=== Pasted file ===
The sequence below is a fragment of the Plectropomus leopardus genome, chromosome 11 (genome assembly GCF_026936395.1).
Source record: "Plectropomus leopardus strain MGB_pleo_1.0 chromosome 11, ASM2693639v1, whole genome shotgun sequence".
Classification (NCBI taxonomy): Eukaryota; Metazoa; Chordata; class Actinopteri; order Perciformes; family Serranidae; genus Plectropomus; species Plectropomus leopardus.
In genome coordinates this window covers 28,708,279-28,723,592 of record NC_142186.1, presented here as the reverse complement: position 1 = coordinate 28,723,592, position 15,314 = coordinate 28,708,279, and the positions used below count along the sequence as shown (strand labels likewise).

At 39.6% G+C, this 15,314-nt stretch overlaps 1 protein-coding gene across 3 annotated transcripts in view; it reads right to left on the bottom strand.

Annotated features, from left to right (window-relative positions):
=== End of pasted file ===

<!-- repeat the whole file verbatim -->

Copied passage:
The sequence below is a fragment of the Plectropomus leopardus genome, chromosome 11 (genome assembly GCF_026936395.1).
Source record: "Plectropomus leopardus strain MGB_pleo_1.0 chromosome 11, ASM2693639v1, whole genome shotgun sequence".
Classification (NCBI taxonomy): Eukaryota; Metazoa; Chordata; class Actinopteri; order Perciformes; family Serranidae; genus Plectropomus; species Plectropomus leopardus.
In genome coordinates this window covers 28,708,279-28,723,592 of record NC_142186.1, presented here as the reverse complement: position 1 = coordinate 28,723,592, position 15,314 = coordinate 28,708,279, and the positions used below count along the sequence as shown (strand labels likewise).

At 39.6% G+C, this 15,314-nt stretch overlaps 1 protein-coding gene across 3 annotated transcripts in view; it reads right to left on the bottom strand.

Annotated features, from left to right (window-relative positions):